Lessons from a Social Media disaster.

Ever tweeted something you shouldn't have on Twitter and had a bad reaction from other tweeters? Ever misjudged your followers so much that an advert meant to trigger interest has had the opposite effect? These are just two of many different types of social media disaster that can befall someone. For the casual social media user, it's not a disaster, you delete what you've written and you start again but for businesses any kind of social media disaster could spell trouble. What we need is a full proof guide to prevent these social media disasters from happening. Here are my three tips to stopping a social media disaster from even happening:

1. Take a breath before you press that all important post button

It's so easy once you have written something to post it straight away but take a moment to check it and ensure it is not potentially offensive to other people. This is particularly important for businesses when posing an online advert. Recently Marmite published an advert online spoofing the work that pet rescue teams such as the RSPCA do. This received over 250 complaints due to the belief that the advert “trivialises the work of both animal welfare charities and child protection agencies”. This was a disaster that could have been averted with a moments thought about the nature of the advert and whether it would cause offence.

2.Once you have posted something it's there for ever

I know have posted thing's on social media that I have regretted in the past. It's so easy to be tongue in cheek one moment and then completely regret the offence that has been caused. A friend gave me this piece of advice “only post online what you would tell your grandmother in church”. It maybe light hearted but it's good advice. In these times, you cannot treat anything you post online as private and a few months down the line, that offensive joke may come back to haunt you.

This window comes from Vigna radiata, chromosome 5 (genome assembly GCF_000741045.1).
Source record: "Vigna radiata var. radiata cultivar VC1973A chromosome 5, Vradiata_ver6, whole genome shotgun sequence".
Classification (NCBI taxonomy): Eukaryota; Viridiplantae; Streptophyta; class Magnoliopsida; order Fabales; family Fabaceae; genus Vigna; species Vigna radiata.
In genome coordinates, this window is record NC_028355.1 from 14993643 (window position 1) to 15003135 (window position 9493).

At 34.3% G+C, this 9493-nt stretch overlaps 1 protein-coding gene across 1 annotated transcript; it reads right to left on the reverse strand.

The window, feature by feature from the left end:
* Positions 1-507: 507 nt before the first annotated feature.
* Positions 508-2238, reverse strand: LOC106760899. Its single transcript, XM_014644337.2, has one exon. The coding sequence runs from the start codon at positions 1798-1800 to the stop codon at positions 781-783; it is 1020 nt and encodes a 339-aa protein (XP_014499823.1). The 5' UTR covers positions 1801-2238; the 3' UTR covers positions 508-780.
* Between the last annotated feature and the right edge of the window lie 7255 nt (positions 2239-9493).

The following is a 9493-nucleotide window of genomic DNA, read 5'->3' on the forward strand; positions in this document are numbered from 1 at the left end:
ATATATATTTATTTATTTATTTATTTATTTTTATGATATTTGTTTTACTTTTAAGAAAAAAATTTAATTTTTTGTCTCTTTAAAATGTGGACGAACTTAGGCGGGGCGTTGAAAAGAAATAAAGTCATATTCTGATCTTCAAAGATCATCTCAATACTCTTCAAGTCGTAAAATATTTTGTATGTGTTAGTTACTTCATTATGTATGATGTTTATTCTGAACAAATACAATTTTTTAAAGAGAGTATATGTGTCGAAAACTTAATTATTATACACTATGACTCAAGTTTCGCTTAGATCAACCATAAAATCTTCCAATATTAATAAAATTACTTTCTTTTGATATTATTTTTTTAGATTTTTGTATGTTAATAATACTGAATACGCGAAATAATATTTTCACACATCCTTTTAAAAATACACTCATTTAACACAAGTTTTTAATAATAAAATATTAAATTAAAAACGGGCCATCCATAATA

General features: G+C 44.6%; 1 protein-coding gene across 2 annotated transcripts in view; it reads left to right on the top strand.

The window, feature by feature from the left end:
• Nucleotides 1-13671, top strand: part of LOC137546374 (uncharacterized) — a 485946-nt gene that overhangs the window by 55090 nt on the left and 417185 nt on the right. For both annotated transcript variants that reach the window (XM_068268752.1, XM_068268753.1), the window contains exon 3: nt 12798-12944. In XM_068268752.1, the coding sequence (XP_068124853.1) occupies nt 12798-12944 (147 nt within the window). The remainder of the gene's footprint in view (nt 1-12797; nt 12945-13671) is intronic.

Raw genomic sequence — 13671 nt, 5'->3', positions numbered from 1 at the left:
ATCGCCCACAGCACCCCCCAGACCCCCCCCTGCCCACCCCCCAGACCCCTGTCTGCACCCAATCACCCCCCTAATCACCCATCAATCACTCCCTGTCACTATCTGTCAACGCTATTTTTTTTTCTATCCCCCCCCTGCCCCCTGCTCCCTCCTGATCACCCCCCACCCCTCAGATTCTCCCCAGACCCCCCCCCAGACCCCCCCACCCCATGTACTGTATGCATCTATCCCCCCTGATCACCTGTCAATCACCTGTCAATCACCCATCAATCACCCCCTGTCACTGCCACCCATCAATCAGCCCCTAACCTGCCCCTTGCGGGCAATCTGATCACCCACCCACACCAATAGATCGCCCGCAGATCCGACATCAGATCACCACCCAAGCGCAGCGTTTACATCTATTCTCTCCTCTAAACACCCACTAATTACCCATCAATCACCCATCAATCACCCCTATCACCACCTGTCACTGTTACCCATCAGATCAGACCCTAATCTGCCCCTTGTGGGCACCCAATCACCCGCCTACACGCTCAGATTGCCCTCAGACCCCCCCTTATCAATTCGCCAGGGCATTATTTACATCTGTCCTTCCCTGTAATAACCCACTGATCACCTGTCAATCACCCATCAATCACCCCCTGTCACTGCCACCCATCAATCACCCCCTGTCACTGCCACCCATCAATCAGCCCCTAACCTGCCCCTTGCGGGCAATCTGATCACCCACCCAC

3. Apologise if anyone has taken offence

This is especially important if your a company. Perhaps someone didn't take a joke in the way you expected it to be taken. You can still save their custom for another day. It isn't too late. A customer would much rather you apologised to them rather than suggest that it is the customers fault as they have no sense of humour. A marvellous customer service department can actually turn a bad situation into a good one as the majority of people will only remember the positive outcome.


Sounds unbelievably easy doesn't it? Well it isn't! Lots of people are different and even at the best of times you are bound to make mistakes. My advice is aimed mostly at individuals and smaller businesses but with large companies the same advice can be used. A social media disaster is less disastrous that it sounds. Many people either won't remember it once the next disaster happens, and the people that do will just laugh at it. Happy Social Networking !

Tim Sykes

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